Fiction – March 2020

For some unknown reason, the switch to home working and being in lockdown mode has also resulted in me reading less fiction. My non-fiction reading has increased though I have resisted the urge to bone up on things related to coronavirus.

Second in the (excellent) Challis & Destry police procedural series set, largely, in the Mornington Peninsula area in Australia,

This outing for the police has them dealing with several weird incidents: there’s the dead body fished out of the ocean, sprees of stolen cars and burned letter boxes, someone attacking courting couples in their car, and the attempted ramming of  a plane by a car. Quite a handful.

The author does a great job of tying the strands together to bring the reader a believable picture of life in that part of the world, with interesting characters and their various brushes with danger.

Highly recommended.

 

This is a terrific crime caper with twist after twist featuring intrepid investigative journalist Jack Parlabane. He is asked by a dead man’s sister to look into his death in a car crash on a deserted road that occurred within months of his whirlwind romance with Diana Jager, a surgeon and blogger whose anonymity was ripped away from her, sending her in to medical Coventry.  Parlabane’s inquiries inevitably start a chain of events that will keep you on your toes and guessing till the very end.

Terrific.

 

Number three in the Challis and Destry series. Janine McQuarrie, a young wife and mother, is shot to death. and killed. Did the murder have anything to do with the wife swapping party she recently attended at the behest of her husband? And why does her father-in-law, Superintendent McQuarrie, seem to be so obstructive in Challis’s investigation? Again, the author delivers a well drawn scene and populates with interesting characters and intriguing interaction. This is in the top rank of police procedural novels.

 

Number four in the Challis and Destry series. Inspector Hal Challis returns to his hometown in the Australian Outback. His father is dying and his sister, whose husband disappeared years before, is doing her best to care for the man. Challis splits his time between helping with his father and looking into his brother-in-law’s disappearance. In the course of his investigation, he duly stirs up a hornet’s nest.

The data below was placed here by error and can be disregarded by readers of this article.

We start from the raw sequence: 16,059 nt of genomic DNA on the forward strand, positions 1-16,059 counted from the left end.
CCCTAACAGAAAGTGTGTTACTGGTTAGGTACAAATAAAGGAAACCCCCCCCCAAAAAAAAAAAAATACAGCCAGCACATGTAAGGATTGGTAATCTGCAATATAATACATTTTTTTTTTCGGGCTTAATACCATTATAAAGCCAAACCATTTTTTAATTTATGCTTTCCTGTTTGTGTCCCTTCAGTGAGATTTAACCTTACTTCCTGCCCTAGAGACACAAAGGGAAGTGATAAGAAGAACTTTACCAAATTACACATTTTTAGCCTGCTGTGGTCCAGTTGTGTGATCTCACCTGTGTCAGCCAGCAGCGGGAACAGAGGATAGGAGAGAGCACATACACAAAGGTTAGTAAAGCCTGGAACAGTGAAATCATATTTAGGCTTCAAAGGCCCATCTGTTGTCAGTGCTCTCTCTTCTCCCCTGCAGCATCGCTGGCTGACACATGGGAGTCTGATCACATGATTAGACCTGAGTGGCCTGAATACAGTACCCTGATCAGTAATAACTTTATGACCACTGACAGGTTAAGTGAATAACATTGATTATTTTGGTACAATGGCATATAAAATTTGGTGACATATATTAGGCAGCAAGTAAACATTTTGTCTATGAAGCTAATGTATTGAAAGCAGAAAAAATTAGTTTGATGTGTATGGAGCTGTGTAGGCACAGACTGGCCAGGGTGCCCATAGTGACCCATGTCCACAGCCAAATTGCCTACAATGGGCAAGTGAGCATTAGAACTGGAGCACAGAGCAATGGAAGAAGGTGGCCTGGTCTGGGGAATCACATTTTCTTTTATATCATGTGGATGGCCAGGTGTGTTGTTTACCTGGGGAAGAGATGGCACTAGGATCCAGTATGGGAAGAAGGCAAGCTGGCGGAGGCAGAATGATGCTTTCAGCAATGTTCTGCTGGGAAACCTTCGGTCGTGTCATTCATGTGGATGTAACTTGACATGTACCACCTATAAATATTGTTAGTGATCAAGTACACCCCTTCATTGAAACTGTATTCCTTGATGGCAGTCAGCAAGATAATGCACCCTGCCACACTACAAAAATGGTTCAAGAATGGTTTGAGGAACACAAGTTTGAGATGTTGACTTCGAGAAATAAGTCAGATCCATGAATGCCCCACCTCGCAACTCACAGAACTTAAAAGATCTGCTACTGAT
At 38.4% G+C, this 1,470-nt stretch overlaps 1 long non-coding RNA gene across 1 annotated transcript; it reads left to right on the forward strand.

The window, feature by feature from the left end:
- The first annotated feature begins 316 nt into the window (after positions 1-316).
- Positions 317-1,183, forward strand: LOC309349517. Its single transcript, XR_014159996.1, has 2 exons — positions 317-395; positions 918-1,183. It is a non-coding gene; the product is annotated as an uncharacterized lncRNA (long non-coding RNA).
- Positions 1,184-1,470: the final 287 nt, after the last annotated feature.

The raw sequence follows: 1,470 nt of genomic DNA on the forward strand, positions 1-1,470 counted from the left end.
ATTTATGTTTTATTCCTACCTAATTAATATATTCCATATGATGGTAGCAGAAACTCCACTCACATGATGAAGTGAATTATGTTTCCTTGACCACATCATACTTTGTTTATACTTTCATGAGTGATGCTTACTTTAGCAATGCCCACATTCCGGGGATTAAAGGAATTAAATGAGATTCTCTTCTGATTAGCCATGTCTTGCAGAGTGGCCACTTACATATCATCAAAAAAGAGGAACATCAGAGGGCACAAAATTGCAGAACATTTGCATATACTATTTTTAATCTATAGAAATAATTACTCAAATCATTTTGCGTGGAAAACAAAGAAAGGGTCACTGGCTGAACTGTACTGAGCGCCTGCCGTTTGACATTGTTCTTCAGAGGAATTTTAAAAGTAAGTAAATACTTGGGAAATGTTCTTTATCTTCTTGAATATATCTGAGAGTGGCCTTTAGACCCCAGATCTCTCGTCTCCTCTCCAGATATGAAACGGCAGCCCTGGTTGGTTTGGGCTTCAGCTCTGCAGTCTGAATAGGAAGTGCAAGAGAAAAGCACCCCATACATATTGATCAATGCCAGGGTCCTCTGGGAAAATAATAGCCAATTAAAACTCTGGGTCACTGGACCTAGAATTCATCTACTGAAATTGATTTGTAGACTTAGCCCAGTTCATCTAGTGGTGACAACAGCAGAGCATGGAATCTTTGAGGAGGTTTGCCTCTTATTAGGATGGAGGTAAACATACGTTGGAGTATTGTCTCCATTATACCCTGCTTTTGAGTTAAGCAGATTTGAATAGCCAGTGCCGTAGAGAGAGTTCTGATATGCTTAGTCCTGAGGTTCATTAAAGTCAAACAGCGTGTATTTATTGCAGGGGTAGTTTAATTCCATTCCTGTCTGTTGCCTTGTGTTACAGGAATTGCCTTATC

Meantime, Sergeant Ellen Destry, his potential love interest, is trying to prove she is good enough to run the Crime Investigation Unit on her own. Unfortunately, in a less than friendly environment, she also has the horrendous task of trying to find a little girl who has disappeared amidst all the consequent media attention and pressure.

The two strands mean there’s a bit of to and fro for the reader to cope with, but the inconvenience is modest and the payoff is another good read.

 

Fiction – February 2020

A month of solid good quality reading. Plenty to enjoy here.

The first in Garry Disher’s series featuring DI Hal Challis working at the Peninsula, south-east of Melbourne, Australia. Fortunately for us readers, while Challis is a well drawn and interesting character, the supporting cast is more robust and also worthy of attention. The backdrop is superbly drawn, with nuggets of observational beauty peppering the descriptions of life and death in this part of the world. The main plot here is about a serial killer targeting young women. While the plot is not as complex as some of the genre, it has enough twists to satisfy and is credible. In short, a good police procedural novel. Continue reading

Fiction – December 2019

Number 22 of the Spenser series, this was one of the better ones. Spenser is searching for a policeman’s missing wife. It quickly transpires that things (as usual) are not what they seem. The reader gets snappy dialog, a touch of sex and violence, and a story worth following. Recommended. But start at the beginning.

Fantasy romp that fell flat with me. Nothing was convincing: jerky dialog, uneven characterization, and unlikely motivations. The fantasy backdrop didn’t work. The story might have been worth telling, but not like this. Avoid.

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